|PS Audio P600 Power Plant AC Regenerator|
|Home Theater AC Power AC Power|
|Written by Bryan Southard|
|Wednesday, 01 November 2000|
Page 1 of 2
A friend once said to me, "I have several known problems with my audio system, and you are suggesting that I fix one that I didn’t even know I have?" He had a good point except for the fact that sometimes you need to get rid of a problem to appreciate that you ever had one. So, who has these power problems and for that matter, what the heck is a power problem? What does your power have to do with the quality of your sound?
First of all, just about every audio system suffers from poor power. The power to your home runs through power lines that are shared by many others. Each home is most often connected to a power transformer that is shared with at least several houses. When these houses use appliances, noise is transmitted through your power and into you A/V gear. Some may say that if they cannot hear the noise, then it’s not a problem.
You must first understand that for each frequency of noise, music is cancelled in the identical frequency equal to the level of the noise. What this means, in simple terms, is that your power is unquestionably responsible for losses in many aspects of your music.
There are many products available today that are designed to improve your power source, and they all do something to your power. There is much debate within the industry as to which ones work and which are best.
There are a few primary types of power products on the market. One type is a product designed to improve your power without the use of electronics. These products merely use better quality cable, better connections, and better quality outlets, often with machined and gold-plated components to limit impedance and induced noise.
Another type of product is a power conditioner, which uses electronics to often filter-attenuate the power line noise. This system was popular in years past but was found to limit dynamics and cause musical compression. Yet another type uses passive electronics designed to work outside the audible range, thus limiting any sonic compression and loss of dynamics.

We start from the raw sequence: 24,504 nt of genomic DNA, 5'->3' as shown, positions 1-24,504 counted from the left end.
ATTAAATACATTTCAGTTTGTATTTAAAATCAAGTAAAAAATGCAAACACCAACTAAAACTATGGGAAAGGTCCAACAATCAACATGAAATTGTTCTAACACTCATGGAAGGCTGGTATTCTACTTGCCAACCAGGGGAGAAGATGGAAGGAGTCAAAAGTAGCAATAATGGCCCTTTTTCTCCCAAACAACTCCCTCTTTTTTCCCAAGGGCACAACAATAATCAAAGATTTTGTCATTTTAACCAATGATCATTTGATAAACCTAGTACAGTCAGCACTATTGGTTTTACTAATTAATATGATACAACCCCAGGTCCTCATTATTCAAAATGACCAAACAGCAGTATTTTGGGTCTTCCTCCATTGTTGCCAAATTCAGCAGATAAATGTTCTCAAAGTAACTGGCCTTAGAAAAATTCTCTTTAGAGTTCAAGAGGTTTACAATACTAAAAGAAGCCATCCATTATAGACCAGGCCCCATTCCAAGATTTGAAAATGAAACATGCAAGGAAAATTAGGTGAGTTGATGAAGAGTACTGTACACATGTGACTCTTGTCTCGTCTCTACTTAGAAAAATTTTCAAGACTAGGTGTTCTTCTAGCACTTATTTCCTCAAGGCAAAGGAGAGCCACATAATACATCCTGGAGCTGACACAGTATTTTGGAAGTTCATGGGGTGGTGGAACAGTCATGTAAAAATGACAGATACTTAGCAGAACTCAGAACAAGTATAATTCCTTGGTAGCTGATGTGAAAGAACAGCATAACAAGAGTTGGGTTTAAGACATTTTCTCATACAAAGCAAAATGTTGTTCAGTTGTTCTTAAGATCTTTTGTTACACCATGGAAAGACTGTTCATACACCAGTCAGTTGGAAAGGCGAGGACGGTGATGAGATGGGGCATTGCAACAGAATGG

Inside the Power Plant
The PS Audio Power Plant series takes a fresh approach to the age-old problem of bad power. PS Audio claims to have the definitive solution in what they call a power regenerator. This is achieved by converting the AC from your wall to DC, then back to AC to feed your components. Does this design sound familiar? If it does, it’s probably because I’ve just described a simple amplifier. Eek! An amplifier to reduce noise? To most people, that phrase makes little sense. Many in the industry have smirked at the thought of this being the answer. What needs to be understood is how it works. The P600 takes the imperfect power from the wall, converts it to DC and regenerates the sine wave without distortion. Additionally, the P600 gives you the ability to increase your sine wave frequency and the ability to vary the output voltage.
The Power Plant series currently comes in two sizes, with a larger unit planned for the future. The P300, which is numbered for its maximum power output of 300 watts, is for use in equipment with smaller power requirements, such as digital front ends like CD players and D/A converters.
The P600 was designed for medium-to-large power consumption products, such as power amplifiers with an output of 720 watts. For most of my auditions, the P600 was just enough to supply my power amplifiers. I concluded that if you have a monster amp such as the Levinson No. 336, the Pass X350, The Krell FPB 600, or any number of other larger powered amps, the P600 will be on the very fringes of supplying the necessary power to drive them. In these cases, you might look into the near future for the release this month of the P1200, thus giving you the room to add additional components to your system.
As of Nov. 1st, the P600 includes MultiWave and retails for $2,195. For those with units that were not supplied with MultiWave, this option is available for $250 to original owners.